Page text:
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Configure and Manage Shared Folders : Understand Security Permissions

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The shared folders you’ve created can have one of three basic permissions: Reader, Contributor, and Co-Owner. For a basic home network, these permissions are suitable. But what if these just don’t work for you? What if you want to let a user access a shared folder to read files and modify those files but not create new ones and not run any executable programs stored in the shared folder? That goes a bit beyond the default share permissions and must be configured by using security permissions.

Security permissions are referred to as NTFS permissions. NTFS (an acronym for NT file system) is a technology available in Windows Vista that lets you specify exactly what you want people to be able to do with shared data. You can configure something as complex as allowing three users to access and modify data while allowing two others to only access and read the data and while also allowing one user to only run programs and not even view the data—all on the same shared folder!

Be warned before continuing. Entire books have been written about applying these permissions. Thus, I won’t go into detail regarding how to accomplish applying these permissions or what happens when you apply share permissions and NTFS permissions on the same folder.

Note

You won’t be able to apply NTFS permissions if your file system is not formatted with NTFS.


Understand Advanced Permission Levels

When setting advanced permissions, you have several to configure. For each, you can select Allow or Deny. Some options you can allow or deny include Modify, Read, and Write. This means you can let an individual read a file but not write to or modify it. When applying NTFS permissions, understand that Deny always wins over Allow. Choosing Deny for any category overrides any other permission granted, and that includes “inherited” permissions from parent folders.

Applying multiple permissions for multiple users is a little tricky, as you’d guess; it’s often hard to determine just what a user can and can’t do if you go overboard applying them. There’s also the additional option Special Permissions, which really complicates things. Therefore, another word of caution: Apply advanced permissions only if you really must. Try to use the default permissions of Reader, Contributor, and Co-Owner first, and then move to advanced permissions only if those don’t suit your needs. Table 1 lists the available NTFS permissions and a description of each.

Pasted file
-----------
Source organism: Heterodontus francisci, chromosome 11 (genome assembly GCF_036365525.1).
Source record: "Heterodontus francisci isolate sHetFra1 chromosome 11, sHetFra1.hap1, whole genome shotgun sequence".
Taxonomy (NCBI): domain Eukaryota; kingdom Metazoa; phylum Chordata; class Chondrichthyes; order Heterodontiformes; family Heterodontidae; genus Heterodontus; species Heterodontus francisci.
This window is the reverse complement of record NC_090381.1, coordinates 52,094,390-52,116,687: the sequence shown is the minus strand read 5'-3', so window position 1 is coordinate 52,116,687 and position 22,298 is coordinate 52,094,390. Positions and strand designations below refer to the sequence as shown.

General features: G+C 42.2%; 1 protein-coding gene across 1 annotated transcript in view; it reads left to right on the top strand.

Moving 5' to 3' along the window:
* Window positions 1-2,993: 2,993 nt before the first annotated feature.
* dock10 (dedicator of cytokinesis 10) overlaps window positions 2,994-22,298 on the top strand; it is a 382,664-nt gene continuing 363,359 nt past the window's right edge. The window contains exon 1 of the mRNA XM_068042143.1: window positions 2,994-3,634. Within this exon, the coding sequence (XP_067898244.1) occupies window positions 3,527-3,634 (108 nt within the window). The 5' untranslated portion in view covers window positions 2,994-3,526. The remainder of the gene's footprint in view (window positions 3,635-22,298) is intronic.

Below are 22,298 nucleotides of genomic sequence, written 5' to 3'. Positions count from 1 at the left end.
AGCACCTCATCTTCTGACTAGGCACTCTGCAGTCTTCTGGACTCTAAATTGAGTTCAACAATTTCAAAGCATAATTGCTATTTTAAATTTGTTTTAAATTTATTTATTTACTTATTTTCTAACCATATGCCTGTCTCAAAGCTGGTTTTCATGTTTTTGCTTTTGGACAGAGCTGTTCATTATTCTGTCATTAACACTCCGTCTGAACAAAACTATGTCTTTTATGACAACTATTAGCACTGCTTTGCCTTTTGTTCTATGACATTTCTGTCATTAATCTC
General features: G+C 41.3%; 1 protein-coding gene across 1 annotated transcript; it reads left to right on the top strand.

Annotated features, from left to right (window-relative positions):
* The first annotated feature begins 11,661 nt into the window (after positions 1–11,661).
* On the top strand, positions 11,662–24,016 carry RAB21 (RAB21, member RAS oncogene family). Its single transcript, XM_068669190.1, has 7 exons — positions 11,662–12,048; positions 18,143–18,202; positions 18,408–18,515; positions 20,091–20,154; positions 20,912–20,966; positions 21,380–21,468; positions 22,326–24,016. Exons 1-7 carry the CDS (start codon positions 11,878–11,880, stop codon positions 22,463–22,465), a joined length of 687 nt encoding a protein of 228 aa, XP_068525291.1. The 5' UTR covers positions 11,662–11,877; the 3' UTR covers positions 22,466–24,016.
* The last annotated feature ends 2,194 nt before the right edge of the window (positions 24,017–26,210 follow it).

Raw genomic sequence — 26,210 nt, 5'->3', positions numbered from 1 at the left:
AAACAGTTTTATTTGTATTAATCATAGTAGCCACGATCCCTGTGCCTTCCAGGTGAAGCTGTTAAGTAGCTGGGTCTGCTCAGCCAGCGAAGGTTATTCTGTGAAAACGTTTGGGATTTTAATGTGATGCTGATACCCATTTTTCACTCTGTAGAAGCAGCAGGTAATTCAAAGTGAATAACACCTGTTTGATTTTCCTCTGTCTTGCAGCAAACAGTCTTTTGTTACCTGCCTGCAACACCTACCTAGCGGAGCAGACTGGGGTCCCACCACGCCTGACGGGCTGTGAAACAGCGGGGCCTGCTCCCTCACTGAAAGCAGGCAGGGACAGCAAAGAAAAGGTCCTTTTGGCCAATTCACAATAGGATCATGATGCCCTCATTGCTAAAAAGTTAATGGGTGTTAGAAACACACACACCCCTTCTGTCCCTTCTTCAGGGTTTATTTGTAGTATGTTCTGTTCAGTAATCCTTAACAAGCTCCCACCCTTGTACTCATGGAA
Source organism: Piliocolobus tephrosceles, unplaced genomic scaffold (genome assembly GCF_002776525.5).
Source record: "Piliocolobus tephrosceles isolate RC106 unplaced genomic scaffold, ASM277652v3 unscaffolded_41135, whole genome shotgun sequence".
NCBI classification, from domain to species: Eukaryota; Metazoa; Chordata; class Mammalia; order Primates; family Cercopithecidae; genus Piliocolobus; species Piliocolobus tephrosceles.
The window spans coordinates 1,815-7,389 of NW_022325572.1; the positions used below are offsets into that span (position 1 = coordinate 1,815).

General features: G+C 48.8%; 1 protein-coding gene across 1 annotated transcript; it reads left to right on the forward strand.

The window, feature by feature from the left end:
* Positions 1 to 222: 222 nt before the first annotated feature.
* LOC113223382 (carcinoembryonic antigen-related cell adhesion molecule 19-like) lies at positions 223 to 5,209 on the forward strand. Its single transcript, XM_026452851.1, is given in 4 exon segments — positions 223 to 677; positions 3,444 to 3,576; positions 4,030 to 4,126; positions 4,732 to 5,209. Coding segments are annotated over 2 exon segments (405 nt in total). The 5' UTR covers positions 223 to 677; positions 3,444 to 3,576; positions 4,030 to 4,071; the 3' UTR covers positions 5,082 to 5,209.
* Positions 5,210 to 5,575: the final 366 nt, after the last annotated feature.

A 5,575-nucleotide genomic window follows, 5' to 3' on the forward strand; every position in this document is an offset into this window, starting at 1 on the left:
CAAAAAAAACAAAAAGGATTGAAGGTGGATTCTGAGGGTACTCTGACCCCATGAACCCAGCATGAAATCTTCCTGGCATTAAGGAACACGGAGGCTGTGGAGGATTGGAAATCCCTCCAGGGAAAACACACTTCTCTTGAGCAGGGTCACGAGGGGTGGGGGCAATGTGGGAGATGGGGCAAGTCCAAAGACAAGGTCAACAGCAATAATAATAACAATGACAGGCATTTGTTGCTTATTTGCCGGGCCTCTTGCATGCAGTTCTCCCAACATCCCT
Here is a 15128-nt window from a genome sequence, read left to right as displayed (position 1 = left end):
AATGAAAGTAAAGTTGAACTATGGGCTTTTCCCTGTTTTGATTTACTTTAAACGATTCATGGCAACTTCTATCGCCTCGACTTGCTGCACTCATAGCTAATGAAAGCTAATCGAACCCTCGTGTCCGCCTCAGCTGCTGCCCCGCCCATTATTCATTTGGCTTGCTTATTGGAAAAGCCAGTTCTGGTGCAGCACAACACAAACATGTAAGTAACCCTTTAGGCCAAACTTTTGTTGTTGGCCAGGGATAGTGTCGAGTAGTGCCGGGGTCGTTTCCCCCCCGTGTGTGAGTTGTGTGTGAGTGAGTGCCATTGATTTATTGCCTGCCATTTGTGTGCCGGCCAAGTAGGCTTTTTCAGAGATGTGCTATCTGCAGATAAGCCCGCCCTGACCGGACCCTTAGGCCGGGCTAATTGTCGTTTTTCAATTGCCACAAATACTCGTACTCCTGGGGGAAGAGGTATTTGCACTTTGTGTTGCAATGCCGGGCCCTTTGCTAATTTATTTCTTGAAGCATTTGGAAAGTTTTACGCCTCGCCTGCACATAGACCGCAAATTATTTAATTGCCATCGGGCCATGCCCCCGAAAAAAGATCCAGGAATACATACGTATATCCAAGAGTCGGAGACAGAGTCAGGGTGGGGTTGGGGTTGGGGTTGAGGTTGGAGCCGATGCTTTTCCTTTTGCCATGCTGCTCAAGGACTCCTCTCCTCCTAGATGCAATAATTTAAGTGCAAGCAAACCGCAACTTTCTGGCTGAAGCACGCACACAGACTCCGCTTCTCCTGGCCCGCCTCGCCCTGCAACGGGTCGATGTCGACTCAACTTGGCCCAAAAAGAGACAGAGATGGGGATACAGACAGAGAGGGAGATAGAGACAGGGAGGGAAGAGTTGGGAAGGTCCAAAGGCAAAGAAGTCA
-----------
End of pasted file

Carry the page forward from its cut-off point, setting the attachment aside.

Table 1. Permissions
PERMISSION LEVELDESCRIPTION
Full ControlUsers can modify, execute, read, and write to files and folders.
ModifyUsers can change files and folders but not create new ones.
List Folder ContentsUsers can view file names and subfolder names within a folder.
Read & ExecuteUsers can see (read) files and folders and run programs.
ReadUsers can see (read) the contents of a folder and open folders.
WriteUsers can create new files and folders and can make changes to existing files and folders.
Special PermissionsSpecial permissions include permissions such as Take Ownership, Delete, and Synchronize.

Note

I won’t go into the Special Permissions option here. If you find that default and advanced permissions don’t offer what you need, refer to the Help and Support files in Windows Vista for additional information.


Apply Security Permissions

If you want to apply NTFS permissions, right-click the shared folder, click Properties, and select the Security tab. Choose any user, and click Edit. Select a user from the Permissions dialog box or add a new user, and then apply the permissions as desired. Figure 1 shows what you might see when applying NTFS permissions.

Figure 1. NTFS permissions are tricky to apply and manage.
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